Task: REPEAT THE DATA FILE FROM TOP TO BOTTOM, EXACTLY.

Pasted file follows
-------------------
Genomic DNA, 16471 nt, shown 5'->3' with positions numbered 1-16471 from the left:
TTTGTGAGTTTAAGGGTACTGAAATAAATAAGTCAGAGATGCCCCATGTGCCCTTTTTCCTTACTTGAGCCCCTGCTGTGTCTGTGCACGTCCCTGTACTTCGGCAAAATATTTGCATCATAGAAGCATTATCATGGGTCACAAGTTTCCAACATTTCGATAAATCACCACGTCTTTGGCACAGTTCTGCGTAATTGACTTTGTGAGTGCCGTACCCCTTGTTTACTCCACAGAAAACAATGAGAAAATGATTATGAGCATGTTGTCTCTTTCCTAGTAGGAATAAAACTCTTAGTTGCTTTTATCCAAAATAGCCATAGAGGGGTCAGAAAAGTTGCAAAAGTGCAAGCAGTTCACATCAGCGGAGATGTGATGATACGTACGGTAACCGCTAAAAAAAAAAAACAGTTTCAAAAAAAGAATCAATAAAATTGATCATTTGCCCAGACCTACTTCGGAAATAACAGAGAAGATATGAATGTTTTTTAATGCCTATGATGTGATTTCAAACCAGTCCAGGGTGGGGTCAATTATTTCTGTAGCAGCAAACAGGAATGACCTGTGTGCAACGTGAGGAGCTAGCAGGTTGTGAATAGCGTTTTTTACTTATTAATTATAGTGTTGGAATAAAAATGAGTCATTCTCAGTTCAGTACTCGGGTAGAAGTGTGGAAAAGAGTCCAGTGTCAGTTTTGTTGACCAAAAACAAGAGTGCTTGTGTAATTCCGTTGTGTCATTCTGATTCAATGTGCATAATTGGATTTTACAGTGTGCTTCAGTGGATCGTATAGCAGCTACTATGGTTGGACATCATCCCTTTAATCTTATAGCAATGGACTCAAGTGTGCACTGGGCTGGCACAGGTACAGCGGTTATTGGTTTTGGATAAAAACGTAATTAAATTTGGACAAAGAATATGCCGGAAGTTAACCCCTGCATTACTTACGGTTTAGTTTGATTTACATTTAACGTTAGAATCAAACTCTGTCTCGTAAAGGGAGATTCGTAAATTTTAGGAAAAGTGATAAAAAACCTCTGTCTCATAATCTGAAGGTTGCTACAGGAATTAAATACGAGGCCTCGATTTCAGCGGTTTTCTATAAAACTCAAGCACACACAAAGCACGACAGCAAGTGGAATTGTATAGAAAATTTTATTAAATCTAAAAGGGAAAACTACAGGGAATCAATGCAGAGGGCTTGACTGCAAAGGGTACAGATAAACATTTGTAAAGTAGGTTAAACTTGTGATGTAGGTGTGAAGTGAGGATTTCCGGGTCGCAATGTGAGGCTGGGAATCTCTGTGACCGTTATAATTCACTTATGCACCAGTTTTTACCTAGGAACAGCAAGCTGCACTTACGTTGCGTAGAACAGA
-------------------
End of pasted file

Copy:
Genomic DNA, 16471 nt, shown 5'->3' with positions numbered 1-16471 from the left:
TTTGTGAGTTTAAGGGTACTGAAATAAATAAGTCAGAGATGCCCCATGTGCCCTTTTTCCTTACTTGAGCCCCTGCTGTGTCTGTGCACGTCCCTGTACTTCGGCAAAATATTTGCATCATAGAAGCATTATCATGGGTCACAAGTTTCCAACATTTCGATAAATCACCACGTCTTTGGCACAGTTCTGCGTAATTGACTTTGTGAGTGCCGTACCCCTTGTTTACTCCACAGAAAACAATGAGAAAATGATTATGAGCATGTTGTCTCTTTCCTAGTAGGAATAAAACTCTTAGTTGCTTTTATCCAAAATAGCCATAGAGGGGTCAGAAAAGTTGCAAAAGTGCAAGCAGTTCACATCAGCGGAGATGTGATGATACGTACGGTAACCGCTAAAAAAAAAAAACAGTTTCAAAAAAAGAATCAATAAAATTGATCATTTGCCCAGACCTACTTCGGAAATAACAGAGAAGATATGAATGTTTTTTAATGCCTATGATGTGATTTCAAACCAGTCCAGGGTGGGGTCAATTATTTCTGTAGCAGCAAACAGGAATGACCTGTGTGCAACGTGAGGAGCTAGCAGGTTGTGAATAGCGTTTTTTACTTATTAATTATAGTGTTGGAATAAAAATGAGTCATTCTCAGTTCAGTACTCGGGTAGAAGTGTGGAAAAGAGTCCAGTGTCAGTTTTGTTGACCAAAAACAAGAGTGCTTGTGTAATTCCGTTGTGTCATTCTGATTCAATGTGCATAATTGGATTTTACAGTGTGCTTCAGTGGATCGTATAGCAGCTACTATGGTTGGACATCATCCCTTTAATCTTATAGCAATGGACTCAAGTGTGCACTGGGCTGGCACAGGTACAGCGGTTATTGGTTTTGGATAAAAACGTAATTAAATTTGGACAAAGAATATGCCGGAAGTTAACCCCTGCATTACTTACGGTTTAGTTTGATTTACATTTAACGTTAGAATCAAACTCTGTCTCGTAAAGGGAGATTCGTAAATTTTAGGAAAAGTGATAAAAAACCTCTGTCTCATAATCTGAAGGTTGCTACAGGAATTAAATACGAGGCCTCGATTTCAGCGGTTTTCTATAAAACTCAAGCACACACAAAGCACGACAGCAAGTGGAATTGTATAGAAAATTTTATTAAATCTAAAAGGGAAAACTACAGGGAATCAATGCAGAGGGCTTGACTGCAAAGGGTACAGATAAACATTTGTAAAGTAGGTTAAACTTGTGATGTAGGTGTGAAGTGAGGATTTCCGGGTCGCAATGTGAGGCTGGGAATCTCTGTGACCGTTATAATTCACTTATGCACCAGTTTTTACCTAGGAACAGCAAGCTGCACTTACGTTGCGTAGAACAGA